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Seventh Avenue, Newark facts for kids

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Seventh Avenue, formerly known as the First Ward, is an unincorporated community and neighborhood within the city of Newark in Essex County, New Jersey, United States. Settled by Italian immigrants beginning in 1870, the First Ward was once known as Newark's Little Italy.

In its heyday, Seventh Avenue had a population of 30,000, including 11,000 children, in an area of less than a square mile. The center of life in the neighborhood was St. Lucy's Church, founded by Italian immigrants in 1891. Throughout the year, St. Lucy's and other churches sponsored processions in honor of saints that became community events. The most famous procession is the Feast of St. Gerard.

Joe DiMaggio loved the restaurants of Seventh Avenue so much that he would take the New York Yankees to Newark to show them "real Italian food." Frank Sinatra had bread from Giordano's Bakery sent to him every week until his death, no matter where in the world he was.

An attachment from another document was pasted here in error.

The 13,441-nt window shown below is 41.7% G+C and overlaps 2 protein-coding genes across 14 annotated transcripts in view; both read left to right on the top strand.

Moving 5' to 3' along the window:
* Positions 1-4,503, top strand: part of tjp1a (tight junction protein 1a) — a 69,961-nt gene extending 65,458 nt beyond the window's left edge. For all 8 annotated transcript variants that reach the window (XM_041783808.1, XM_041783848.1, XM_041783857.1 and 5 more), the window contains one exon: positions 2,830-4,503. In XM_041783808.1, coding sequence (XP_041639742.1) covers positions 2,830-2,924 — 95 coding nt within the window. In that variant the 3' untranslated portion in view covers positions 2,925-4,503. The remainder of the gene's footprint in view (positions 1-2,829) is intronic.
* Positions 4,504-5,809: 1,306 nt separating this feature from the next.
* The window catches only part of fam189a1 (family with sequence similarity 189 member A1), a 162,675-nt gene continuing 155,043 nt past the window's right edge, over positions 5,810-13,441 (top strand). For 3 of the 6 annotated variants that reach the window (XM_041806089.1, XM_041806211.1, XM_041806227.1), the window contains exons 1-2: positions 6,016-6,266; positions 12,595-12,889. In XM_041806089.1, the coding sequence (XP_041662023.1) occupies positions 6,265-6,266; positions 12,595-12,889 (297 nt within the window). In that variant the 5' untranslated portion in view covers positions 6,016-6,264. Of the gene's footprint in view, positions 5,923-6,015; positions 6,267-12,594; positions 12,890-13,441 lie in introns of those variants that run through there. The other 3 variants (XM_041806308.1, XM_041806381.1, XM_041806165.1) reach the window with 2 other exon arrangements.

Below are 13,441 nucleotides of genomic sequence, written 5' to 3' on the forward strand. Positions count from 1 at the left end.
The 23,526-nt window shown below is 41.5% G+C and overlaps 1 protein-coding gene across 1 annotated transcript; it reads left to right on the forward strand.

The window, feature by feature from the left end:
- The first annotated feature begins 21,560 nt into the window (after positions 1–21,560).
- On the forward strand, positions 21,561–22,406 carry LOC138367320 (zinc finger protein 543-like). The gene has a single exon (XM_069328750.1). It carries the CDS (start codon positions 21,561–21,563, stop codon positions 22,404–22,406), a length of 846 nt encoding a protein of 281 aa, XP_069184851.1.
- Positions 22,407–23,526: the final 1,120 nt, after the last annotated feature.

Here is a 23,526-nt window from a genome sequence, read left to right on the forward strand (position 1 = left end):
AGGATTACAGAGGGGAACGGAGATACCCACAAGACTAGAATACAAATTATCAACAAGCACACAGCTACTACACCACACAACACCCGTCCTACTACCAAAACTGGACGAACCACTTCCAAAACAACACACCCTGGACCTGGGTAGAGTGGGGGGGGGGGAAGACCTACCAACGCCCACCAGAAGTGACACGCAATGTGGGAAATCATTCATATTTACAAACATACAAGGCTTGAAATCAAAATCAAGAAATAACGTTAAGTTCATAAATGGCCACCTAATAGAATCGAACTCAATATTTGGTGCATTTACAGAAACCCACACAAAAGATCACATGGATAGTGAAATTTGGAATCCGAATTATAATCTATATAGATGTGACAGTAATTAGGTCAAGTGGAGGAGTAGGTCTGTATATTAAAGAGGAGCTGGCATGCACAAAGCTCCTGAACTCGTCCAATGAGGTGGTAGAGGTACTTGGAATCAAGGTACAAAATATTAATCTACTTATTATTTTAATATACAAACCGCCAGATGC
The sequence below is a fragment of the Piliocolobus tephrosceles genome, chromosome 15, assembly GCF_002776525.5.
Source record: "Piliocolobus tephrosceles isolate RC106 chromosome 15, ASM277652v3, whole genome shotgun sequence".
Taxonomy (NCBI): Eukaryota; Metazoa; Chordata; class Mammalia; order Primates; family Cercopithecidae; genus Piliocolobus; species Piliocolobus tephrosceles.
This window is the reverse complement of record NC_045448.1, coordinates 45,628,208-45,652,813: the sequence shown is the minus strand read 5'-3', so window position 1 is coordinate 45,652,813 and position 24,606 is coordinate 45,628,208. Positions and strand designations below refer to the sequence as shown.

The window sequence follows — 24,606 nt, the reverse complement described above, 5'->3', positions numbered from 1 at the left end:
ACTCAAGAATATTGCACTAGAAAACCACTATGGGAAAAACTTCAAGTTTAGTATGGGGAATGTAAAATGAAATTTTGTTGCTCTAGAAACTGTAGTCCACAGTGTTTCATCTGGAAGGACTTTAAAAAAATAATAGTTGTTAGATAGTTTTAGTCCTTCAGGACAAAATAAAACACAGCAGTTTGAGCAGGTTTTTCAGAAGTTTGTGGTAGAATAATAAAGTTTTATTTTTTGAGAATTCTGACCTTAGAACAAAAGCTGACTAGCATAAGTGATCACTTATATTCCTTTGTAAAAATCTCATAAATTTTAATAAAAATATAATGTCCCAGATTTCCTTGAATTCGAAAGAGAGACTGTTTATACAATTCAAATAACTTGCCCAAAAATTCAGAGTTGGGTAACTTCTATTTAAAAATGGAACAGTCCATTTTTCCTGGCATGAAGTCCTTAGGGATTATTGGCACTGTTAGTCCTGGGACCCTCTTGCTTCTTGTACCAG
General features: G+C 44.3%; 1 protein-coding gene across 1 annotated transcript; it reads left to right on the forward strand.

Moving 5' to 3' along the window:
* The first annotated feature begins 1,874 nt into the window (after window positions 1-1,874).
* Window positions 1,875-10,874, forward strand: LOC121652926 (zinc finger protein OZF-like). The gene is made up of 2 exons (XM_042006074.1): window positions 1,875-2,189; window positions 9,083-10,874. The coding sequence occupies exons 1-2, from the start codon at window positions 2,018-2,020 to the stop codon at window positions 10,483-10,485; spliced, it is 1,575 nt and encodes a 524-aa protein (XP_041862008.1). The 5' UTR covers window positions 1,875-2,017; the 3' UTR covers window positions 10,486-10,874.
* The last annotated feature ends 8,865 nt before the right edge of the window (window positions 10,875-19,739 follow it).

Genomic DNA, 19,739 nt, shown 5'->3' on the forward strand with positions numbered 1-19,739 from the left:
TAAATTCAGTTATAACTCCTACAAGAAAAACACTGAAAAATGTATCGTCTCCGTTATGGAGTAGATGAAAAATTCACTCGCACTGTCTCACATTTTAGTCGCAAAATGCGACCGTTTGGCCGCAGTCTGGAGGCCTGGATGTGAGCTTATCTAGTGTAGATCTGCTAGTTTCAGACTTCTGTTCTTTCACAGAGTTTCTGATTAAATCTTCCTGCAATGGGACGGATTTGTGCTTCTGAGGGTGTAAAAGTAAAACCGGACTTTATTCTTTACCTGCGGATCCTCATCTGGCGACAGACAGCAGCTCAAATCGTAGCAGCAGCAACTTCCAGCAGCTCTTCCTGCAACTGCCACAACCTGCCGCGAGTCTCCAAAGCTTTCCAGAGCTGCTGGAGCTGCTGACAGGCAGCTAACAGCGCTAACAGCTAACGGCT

Gerard Shrine Newark SE jeh
Shrine of St. Gerard at St. Lucy's Church

One of the nation's largest Italian newspapers, The Italian Tribune, was founded on Seventh Avenue. Frankie Valli of the Four Seasons and Congressman Peter Rodino were natives of the First Ward.

Beginning in 1953, the working class and poor Italian-American Seventh Avenue was subjected to devastating urban renewal efforts. Eighth Avenue was removed, scattering its Italian-American residents to make way for the construction of the Christopher Columbus Homes housing project and Interstate 280. The area experienced one of the highest crime rates in the city during the 1970s and was affected by arson fires. The neighborhood was largely rebuilt by the erection of townhouses, although the Italian community and most of its businesses never recovered. The last of the Christopher Columbus Homes was demolished in 1996.

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